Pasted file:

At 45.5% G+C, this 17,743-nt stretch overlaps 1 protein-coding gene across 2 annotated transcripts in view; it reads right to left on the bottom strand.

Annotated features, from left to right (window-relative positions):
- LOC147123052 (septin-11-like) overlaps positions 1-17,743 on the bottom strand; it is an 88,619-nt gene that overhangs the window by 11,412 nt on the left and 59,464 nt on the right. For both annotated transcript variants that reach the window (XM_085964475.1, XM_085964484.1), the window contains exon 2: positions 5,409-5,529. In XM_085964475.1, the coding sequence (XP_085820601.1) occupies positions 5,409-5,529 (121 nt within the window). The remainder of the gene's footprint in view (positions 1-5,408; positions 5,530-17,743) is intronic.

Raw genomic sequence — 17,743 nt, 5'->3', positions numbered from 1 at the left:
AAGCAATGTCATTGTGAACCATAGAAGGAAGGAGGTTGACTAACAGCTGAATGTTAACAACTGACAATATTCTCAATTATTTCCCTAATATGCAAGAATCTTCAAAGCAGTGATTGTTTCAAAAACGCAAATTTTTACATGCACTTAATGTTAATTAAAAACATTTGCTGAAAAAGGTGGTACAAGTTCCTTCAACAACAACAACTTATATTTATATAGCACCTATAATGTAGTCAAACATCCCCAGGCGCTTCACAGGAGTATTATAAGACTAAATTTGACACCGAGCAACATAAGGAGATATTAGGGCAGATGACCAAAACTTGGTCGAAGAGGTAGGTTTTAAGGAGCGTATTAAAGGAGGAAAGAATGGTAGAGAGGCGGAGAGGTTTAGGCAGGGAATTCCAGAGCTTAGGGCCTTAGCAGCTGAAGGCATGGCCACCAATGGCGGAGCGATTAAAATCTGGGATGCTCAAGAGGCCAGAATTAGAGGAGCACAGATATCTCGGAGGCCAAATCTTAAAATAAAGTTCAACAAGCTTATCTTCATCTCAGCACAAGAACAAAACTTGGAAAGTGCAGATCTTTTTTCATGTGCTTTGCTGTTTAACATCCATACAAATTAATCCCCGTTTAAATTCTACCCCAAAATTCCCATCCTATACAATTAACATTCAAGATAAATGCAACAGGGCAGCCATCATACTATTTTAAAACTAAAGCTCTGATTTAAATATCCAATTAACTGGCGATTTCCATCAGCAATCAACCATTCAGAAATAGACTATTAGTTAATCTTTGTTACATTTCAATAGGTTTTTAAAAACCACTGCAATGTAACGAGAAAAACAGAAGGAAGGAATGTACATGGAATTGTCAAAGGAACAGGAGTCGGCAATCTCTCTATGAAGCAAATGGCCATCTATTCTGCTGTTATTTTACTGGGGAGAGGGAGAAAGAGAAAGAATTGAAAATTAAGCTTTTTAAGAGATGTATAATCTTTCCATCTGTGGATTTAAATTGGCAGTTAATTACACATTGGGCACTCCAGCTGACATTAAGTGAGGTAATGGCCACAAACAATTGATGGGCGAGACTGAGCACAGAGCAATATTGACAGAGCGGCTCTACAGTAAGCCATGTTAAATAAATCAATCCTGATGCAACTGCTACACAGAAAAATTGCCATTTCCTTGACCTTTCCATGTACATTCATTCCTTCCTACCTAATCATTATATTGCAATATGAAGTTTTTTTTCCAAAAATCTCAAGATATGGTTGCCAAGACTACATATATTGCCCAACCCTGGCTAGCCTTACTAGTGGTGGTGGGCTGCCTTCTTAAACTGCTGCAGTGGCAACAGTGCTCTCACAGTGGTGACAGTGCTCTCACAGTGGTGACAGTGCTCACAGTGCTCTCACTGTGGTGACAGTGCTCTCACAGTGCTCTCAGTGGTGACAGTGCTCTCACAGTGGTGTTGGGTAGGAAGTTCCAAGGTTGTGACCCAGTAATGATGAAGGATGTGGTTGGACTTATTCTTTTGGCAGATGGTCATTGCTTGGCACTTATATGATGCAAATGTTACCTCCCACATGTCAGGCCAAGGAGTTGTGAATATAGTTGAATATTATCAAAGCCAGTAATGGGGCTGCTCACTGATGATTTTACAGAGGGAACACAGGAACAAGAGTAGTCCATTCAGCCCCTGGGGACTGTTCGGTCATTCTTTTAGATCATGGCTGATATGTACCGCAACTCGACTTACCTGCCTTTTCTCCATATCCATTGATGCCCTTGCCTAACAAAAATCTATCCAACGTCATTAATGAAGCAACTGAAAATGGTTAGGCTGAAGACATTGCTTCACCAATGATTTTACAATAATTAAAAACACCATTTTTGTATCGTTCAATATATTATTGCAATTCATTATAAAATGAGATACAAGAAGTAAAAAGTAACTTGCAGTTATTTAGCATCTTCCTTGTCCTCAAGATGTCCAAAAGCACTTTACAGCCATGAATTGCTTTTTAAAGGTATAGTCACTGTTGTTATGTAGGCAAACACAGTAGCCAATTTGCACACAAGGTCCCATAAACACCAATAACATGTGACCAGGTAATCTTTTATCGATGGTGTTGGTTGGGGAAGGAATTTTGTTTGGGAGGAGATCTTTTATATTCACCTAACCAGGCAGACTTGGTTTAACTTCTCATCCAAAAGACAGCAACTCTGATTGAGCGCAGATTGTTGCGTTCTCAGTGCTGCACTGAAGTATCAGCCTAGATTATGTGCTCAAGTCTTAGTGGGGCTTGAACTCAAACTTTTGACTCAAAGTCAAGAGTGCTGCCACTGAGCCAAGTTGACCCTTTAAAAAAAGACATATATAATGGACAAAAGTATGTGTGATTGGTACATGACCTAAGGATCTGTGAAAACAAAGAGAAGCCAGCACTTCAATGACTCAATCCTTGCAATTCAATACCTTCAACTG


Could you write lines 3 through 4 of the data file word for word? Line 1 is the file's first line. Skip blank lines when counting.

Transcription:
- LOC147123052 (septin-11-like) overlaps positions 1-17,743 on the bottom strand; it is an 88,619-nt gene that overhangs the window by 11,412 nt on the left and 59,464 nt on the right. For both annotated transcript variants that reach the window (XM_085964475.1, XM_085964484.1), the window contains exon 2: positions 5,409-5,529. In XM_085964475.1, the coding sequence (XP_085820601.1) occupies positions 5,409-5,529 (121 nt within the window). The remainder of the gene's footprint in view (positions 1-5,408; positions 5,530-17,743) is intronic.

Raw genomic sequence — 17,743 nt, 5'->3', positions numbered from 1 at the left: